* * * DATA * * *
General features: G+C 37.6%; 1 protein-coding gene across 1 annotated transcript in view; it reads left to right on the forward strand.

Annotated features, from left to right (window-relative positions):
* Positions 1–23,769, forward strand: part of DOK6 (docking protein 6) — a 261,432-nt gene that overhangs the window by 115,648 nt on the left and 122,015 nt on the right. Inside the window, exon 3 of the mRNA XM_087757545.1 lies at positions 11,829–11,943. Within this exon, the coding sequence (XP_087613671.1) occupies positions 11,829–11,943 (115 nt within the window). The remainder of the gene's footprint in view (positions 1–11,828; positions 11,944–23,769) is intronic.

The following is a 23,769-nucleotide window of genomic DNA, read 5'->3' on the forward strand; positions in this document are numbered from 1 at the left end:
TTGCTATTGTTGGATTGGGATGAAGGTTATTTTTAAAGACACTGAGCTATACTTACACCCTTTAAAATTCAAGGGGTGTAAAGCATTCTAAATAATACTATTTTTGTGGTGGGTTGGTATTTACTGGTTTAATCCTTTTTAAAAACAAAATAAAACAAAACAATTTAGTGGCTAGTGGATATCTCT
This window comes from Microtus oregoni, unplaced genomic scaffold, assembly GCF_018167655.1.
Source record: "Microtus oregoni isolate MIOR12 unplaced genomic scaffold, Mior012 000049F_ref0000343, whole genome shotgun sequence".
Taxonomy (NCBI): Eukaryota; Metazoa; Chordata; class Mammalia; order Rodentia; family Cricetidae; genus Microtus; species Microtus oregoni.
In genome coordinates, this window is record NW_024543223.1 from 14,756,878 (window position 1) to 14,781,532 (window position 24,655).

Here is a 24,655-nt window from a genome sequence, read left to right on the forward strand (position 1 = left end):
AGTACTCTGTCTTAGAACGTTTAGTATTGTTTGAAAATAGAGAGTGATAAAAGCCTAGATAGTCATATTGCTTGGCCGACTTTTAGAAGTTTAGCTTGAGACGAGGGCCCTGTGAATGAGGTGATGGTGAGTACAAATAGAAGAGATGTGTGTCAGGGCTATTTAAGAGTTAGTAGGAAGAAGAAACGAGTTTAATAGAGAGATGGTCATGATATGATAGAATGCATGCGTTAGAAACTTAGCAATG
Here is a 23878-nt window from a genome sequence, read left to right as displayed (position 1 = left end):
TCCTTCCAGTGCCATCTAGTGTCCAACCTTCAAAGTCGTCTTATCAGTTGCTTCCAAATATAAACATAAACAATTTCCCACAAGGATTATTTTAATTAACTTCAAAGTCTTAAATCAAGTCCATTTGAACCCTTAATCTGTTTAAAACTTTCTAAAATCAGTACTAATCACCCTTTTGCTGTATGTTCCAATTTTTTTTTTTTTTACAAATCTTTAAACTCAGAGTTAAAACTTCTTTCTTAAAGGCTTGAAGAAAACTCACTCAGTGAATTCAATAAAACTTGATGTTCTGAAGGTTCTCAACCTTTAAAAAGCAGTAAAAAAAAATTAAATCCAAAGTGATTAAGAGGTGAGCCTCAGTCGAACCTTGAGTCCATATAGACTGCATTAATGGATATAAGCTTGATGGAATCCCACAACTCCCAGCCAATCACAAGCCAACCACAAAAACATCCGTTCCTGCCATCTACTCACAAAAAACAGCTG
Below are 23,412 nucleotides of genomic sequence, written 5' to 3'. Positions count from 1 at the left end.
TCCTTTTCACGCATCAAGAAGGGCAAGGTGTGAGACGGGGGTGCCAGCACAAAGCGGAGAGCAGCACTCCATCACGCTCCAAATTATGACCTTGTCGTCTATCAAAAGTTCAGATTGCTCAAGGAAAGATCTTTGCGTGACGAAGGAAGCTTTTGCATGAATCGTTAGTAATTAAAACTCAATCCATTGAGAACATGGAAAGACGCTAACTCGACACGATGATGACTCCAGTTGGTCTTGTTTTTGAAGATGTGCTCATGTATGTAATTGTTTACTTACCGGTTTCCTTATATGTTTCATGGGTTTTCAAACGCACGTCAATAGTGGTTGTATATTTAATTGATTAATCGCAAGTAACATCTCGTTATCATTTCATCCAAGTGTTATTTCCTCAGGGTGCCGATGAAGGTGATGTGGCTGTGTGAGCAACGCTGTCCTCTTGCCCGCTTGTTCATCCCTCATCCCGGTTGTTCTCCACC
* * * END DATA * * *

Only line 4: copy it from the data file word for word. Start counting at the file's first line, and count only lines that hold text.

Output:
The following is a 23,769-nucleotide window of genomic DNA, read 5'->3' on the forward strand; positions in this document are numbered from 1 at the left end: